My Ironic Valentine
by Tina Mercado
Many things in life are unnecessary. Spoilers on Hondas. Feathers as hair accessories. The Bacon Explosion. Fergie’s dress at the Grammys. Pinkie toes. Axe Body Spray. Last but not least, I hereby proclaim Valentine’s Day the UGG equivalent of holidays.
Oh wait, but I have a pair of UGGs. Okay, you got me – I don’t mind Valentine’s Day. Though the holiday is inherently flawed, there is some part of me that is amused by the disproportionate “Bridget Jones’ Diary”-esque emotional burden that the holiday carries when it packs up all of one’s romantic failures, and mails them back to you on a day that is supposed to be about love. I eventually got over the awkward need to validate myself with heart-shaped gifts – which was good, because I spent many years without a legitimate Valentine’s Day date.
That being said, one of my most memorable Valentine’s Days was in 2007, the year that Boston got walloped by one of the worst blizzards I have ever experienced (oh here it is in Wikipedia – “February 2007 North America Blizzard”).
“The February 2007 North America Winter Storm (otherwise referred to as the Valentine’s Day Blizzard or Valentine’s Day Storm) was a massive winter storm that affected most of the eastern half of North America, starting on February 12, 2007 and peaking on Valentine’s Day, February 14.” Source: Wikipedia
Snowfall reached as high as 4 feet in some areas. I found myself heading to work that Valentine’s Day morning, only to have the city call a snow emergency mid-afternoon. Panic settled into the city. People hopped into their cars and jammed up the streets as the snow fell at an alarming rate.
“Ugh screw this traffic,” I said. “I’m going to Randie’s house”. At the time, my friend Randie had an awesome studio in Boston’s Back Bay, on a little side street right in between the Christian Science Museum and the Berklee School of Music. In her cozy studio was a big, comfy futon, upon which I had plenty of experience passing out.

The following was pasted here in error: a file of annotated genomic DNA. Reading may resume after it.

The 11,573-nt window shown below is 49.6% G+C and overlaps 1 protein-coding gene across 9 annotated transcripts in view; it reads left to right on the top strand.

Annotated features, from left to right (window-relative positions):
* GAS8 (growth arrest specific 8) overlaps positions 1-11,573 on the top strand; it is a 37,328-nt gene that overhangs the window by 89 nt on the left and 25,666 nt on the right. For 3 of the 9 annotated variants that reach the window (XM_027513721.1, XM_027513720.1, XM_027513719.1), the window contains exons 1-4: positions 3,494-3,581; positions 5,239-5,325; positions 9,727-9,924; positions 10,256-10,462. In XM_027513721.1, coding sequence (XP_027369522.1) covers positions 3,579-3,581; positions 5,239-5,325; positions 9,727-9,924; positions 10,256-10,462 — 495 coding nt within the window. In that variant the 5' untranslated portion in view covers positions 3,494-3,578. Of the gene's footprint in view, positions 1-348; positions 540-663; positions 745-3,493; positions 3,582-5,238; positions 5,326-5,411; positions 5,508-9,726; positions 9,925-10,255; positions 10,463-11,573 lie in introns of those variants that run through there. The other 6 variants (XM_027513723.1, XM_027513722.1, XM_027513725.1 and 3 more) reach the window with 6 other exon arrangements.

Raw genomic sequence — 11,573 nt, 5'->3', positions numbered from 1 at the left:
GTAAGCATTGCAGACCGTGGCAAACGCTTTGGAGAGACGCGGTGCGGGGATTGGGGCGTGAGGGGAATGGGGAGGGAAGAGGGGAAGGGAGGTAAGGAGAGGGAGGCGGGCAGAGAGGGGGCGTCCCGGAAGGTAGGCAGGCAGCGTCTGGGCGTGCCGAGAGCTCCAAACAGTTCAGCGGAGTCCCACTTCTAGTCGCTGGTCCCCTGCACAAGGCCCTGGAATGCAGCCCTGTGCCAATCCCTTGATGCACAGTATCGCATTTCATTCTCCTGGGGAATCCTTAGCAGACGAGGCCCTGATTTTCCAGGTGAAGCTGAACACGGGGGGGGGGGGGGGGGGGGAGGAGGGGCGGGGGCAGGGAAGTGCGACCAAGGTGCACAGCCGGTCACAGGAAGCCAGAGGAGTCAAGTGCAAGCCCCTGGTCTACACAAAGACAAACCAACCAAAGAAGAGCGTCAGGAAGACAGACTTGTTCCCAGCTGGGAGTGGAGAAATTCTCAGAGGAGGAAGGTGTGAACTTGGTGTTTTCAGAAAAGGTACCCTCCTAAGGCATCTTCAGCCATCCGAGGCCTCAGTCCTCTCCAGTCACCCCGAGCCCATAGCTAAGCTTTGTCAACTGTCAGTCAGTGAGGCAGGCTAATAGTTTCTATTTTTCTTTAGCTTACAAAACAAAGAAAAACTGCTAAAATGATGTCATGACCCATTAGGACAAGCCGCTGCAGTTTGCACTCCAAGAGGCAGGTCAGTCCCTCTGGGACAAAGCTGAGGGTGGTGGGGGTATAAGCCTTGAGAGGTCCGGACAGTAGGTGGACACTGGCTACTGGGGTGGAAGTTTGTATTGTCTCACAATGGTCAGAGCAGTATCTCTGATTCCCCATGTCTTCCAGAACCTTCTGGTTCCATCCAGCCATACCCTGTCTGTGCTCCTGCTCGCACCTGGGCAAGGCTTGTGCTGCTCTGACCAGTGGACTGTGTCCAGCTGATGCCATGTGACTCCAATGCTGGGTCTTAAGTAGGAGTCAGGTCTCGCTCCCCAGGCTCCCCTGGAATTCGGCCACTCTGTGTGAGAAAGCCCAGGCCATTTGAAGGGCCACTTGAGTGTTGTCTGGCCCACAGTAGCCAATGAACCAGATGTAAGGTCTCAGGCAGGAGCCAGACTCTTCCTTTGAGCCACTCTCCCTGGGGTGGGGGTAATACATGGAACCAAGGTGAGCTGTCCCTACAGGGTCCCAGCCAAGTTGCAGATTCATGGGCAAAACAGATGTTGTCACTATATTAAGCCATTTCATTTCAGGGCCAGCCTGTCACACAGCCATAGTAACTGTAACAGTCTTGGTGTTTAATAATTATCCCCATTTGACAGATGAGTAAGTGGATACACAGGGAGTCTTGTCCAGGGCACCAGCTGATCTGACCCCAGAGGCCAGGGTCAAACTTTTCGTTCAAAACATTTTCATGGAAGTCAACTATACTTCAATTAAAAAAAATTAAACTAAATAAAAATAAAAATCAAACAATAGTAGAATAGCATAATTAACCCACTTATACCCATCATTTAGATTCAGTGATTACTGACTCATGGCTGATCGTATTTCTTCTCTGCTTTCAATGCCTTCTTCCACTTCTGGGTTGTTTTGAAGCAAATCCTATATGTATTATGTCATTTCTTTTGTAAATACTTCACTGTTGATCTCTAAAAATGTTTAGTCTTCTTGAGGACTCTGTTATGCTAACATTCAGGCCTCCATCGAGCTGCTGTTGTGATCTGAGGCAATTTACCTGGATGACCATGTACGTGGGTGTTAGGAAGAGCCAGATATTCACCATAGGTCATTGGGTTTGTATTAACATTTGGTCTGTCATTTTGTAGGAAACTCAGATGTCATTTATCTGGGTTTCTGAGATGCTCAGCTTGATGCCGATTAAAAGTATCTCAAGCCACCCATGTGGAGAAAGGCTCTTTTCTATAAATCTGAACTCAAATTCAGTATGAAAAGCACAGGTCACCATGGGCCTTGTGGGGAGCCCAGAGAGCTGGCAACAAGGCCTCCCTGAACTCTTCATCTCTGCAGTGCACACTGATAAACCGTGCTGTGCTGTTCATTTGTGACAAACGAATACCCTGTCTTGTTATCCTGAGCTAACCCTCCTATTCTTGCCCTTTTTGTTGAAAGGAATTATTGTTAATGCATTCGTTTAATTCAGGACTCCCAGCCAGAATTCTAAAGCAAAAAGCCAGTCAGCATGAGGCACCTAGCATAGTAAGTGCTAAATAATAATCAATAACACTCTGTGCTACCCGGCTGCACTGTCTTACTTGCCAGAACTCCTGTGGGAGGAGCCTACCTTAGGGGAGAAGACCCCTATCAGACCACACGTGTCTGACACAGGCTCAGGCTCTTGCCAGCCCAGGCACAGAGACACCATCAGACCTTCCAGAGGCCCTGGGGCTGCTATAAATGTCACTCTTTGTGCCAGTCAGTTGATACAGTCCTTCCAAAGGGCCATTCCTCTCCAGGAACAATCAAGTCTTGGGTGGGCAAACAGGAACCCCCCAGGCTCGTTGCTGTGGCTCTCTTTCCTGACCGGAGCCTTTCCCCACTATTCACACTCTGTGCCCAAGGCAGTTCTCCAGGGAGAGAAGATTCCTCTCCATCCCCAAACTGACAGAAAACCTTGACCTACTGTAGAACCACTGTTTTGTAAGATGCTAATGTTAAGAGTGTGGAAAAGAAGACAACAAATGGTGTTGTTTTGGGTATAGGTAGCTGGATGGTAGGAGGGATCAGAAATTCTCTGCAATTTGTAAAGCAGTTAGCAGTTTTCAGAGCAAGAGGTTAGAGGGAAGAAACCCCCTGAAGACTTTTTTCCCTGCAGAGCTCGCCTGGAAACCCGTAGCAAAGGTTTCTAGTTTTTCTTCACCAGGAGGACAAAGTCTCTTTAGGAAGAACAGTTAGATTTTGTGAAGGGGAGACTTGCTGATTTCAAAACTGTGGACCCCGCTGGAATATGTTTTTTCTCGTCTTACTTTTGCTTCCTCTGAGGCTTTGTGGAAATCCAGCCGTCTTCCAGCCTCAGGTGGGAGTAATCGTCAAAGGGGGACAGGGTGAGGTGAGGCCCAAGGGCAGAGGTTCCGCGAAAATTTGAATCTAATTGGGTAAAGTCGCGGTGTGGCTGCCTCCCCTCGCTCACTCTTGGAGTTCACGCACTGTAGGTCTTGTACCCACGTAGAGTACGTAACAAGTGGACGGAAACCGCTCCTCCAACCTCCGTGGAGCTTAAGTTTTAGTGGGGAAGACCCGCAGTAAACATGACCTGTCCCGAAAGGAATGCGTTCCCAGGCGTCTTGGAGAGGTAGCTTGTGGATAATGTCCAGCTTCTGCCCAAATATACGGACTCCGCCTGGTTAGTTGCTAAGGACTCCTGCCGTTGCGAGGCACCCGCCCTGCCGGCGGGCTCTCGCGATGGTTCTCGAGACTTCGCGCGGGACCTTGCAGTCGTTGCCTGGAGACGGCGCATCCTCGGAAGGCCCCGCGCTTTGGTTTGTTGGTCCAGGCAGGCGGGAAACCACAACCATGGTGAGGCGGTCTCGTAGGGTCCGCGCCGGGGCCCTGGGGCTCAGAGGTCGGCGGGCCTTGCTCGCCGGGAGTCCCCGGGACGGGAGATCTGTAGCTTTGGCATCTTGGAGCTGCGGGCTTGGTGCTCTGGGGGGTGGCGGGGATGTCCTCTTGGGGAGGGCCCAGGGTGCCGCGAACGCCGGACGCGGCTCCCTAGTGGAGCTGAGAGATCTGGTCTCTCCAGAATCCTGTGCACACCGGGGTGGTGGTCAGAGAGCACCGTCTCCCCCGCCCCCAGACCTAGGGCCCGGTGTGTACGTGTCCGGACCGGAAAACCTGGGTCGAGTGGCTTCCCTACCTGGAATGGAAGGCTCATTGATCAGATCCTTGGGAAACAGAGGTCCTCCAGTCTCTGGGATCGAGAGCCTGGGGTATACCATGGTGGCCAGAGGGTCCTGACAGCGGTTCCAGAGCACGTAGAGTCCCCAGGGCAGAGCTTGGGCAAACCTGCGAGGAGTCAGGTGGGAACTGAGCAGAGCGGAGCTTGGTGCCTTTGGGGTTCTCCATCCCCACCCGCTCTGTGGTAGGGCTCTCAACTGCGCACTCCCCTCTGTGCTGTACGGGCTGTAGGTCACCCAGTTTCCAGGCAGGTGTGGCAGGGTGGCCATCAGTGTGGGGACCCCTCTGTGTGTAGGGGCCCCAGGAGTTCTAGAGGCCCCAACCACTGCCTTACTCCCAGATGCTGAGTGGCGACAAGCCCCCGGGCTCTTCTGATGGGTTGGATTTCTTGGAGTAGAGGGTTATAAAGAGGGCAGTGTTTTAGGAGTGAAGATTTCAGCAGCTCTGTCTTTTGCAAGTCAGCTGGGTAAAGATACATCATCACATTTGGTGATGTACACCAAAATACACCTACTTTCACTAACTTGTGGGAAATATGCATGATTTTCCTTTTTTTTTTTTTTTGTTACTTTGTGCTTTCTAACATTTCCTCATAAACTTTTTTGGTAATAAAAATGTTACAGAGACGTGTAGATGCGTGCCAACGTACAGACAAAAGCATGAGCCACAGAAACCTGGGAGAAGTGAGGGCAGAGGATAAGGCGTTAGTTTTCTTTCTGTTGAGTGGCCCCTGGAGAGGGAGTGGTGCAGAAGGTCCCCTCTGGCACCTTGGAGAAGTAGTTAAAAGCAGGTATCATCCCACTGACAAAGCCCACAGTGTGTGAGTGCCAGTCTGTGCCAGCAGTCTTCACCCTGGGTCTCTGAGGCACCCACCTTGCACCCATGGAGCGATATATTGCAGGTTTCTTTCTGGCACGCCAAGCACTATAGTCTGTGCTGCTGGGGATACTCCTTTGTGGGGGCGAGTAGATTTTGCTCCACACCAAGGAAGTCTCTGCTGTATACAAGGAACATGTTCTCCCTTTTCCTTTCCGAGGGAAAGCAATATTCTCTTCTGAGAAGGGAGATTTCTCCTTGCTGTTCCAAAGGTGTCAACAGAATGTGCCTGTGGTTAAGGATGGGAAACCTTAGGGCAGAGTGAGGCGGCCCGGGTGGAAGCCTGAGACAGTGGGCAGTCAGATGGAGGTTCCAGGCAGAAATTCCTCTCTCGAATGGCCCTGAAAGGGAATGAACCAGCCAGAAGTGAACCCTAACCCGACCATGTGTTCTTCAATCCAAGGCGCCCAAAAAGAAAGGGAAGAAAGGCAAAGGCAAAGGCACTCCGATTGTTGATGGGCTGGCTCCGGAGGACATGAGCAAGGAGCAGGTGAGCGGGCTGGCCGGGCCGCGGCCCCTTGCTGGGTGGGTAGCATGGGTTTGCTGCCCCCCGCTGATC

As I walked into my friend’s studio, I can only imagine that she said something sarcastic and obnoxious such as “Gosh, you look horrible. What happened to you?” She has been a very good friend for a long time, and that’s just how she is.
That evening, forgetting that it was Valentine’s Day, I was craving Thai food, so I called an order for pickup at Island Hopper on Mass Ave. I recall walking into the nice restaurant by myself, caked in snow and disheveled by the wind, waiting for my food amidst happy couples in evening-wear, sharing candlelit dinners. Next, I decided that I needed beer. Awkwardly, I walked into the almost empty liquor store, and carefully chose a cheap 6 pack. And a lighter, because I realized my car locks would be frozen the next morning. There I was, caked in snow, by myself, holding take-out, buying cheap beer and a lighter on Valentine’s Day. Paying for my goods, I realized that the liquor store cashier was looking at me with pity in his eyes – HE felt SORRY for ME!
I trudged through the deep, wispy snow back to Randie’s comfy studio. Her place was on the top floor of the brownstone walk-up. My body thawed, and then quickly overheated from the climb. Upon reaching her studio, I am positive that we made distasteful jokes about our epic singledom, as symbolized by the take-out food and cheap beer. Then, I think we watched Grey’s Anatomy or something like that before passing out.
Thanks to the blizzard, my friend Randie became my Valentine’s Day friend-date that year. It was really fantastic. Not only was she my date, but I got to spend the night, too! Ow-ow! Even though I’m in a relationship now, which means that I get to go on (the best) actual Valentine’s Day dates (ever), Valentine’s Day in 2007 – the year the liquor store cashier felt bad for me – will always hold a special place in my heart. Randie and I still laugh about this day, and she will probably bring it up again every year at V-day. Anyways, Valentine’s Day really shouldn’t be about making a show of how much your significant other loves you. Instead, it should be a day when we realize how lucky we are to have good people in our lives.